CFO: Round Rock in strong financial position, has plan to deal with economic declines
Chief Financial Officer
Round Rock City Council Members received a presentation at their regularly scheduled meeting on Thursday, April 9, regarding potential cuts to the current fiscal year’s budget.
The City entered the COVID-19 pandemic in strong financial condition and policies in place for an unexpected economic decline, Chief Financial Officer Susan Morgan said.
Sales tax, hotel/motel occupancy tax and other revenues are expected to take a significant hit this year due to the actions taken by local and state officials to limit interaction among people to prevent the spread of COVID-19, Morgan said.
Morgan estimated the City’s General Fund could experience an $8.9 million to $10.3 million shortfall, and the City’s Tourism Funds, which are used to pay for the City’s sports tourism and arts and culture efforts, will see a $3.4 million to $4 million shortfall by the end of this fiscal year on Sept. 30. The projected impact to sales tax is equivalent to a 27 percent annual decline.
Morgan cautioned the revenue estimates are based on very limited data with many unknown factors; however, proactive measures are already being taken by the City to brace for the impact, including reducing operating costs and preserving excess fund balances.
Approximately $8.9 million in expenditure reductions have been identified by staff, who worked to reduce spending by targeting specific programs and department budget items in lieu of across the board reductions. The City also made sweeping cuts to travel, training, non-essential overtime and other spending.
“It’s important for the City to preserve as much focus on community needs and Council’s strategic goals while still reflecting the new financial conditions,” Morgan said. “The reductions identified will keep the City’s General Fund in balance without needing to access any one-time funding from excess balances or reserves.”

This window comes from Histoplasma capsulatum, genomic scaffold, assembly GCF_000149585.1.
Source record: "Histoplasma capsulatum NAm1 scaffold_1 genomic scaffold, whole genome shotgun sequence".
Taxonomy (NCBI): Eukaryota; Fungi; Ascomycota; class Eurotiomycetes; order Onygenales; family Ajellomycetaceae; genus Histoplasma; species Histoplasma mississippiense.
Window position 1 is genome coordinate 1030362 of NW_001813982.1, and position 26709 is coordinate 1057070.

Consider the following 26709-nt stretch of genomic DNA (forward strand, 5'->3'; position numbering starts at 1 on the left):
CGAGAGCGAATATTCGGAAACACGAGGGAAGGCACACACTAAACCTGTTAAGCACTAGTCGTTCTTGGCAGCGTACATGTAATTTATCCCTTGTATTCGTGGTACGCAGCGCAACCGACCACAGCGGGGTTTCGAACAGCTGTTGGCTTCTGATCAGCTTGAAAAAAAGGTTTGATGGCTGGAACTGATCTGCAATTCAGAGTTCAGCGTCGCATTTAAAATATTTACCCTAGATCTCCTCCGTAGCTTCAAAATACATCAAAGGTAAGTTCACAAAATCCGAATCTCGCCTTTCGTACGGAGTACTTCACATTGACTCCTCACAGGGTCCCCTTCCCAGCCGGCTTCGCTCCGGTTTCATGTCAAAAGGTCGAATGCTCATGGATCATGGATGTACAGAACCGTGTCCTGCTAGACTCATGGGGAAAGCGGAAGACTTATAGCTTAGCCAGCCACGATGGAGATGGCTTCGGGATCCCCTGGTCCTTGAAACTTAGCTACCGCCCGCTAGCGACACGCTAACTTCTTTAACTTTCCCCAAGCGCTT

Other steps to meet the estimated impact to the General Fund include: reducing transfers to Self Finance Construction Funds for pay-as-you-go capital improvement projects such as neighborhood street maintenance, delaying or eliminating capital purchases, freezing most vacant positions and freezing salary adjustment funds.
Approximately $2.9 million worth of capital projects will be delayed but not eliminated, including Behrens Ranch Park improvements, public safety training enhancements, technology projects and other previously scheduled purchases. No delay was recommended for General Obligation (GO) bond-funded projects, such as the new library and hike and bike trails, or Utility, Drainage and Transportation infrastructure projects.
Hotel/motel occupancy revenues and the City’s tourism-related funds are expected to see a drastic fall in revenue this fiscal year, as March through June is historically the City’s highest occupancy and revenue season. Four hotels in Round Rock, with a total of 608 rooms, are currently closed, with others reporting half or less occupancy than normal. Staff recommended the City reduce operating expenditures by $1 million and allocate $1.9 million in tourism fund balances to cover shortfalls this fiscal year.
Council is expected to vote on a budget amendment at its May 14 meeting to reflect spending reductions. The City will continue to monitor revenues, pursue cost reduction opportunities and update its budget strategy as more data about COVID-19’s impacts become available, Morgan said.
Source: City of Round Rock websitehttps://www.cun.news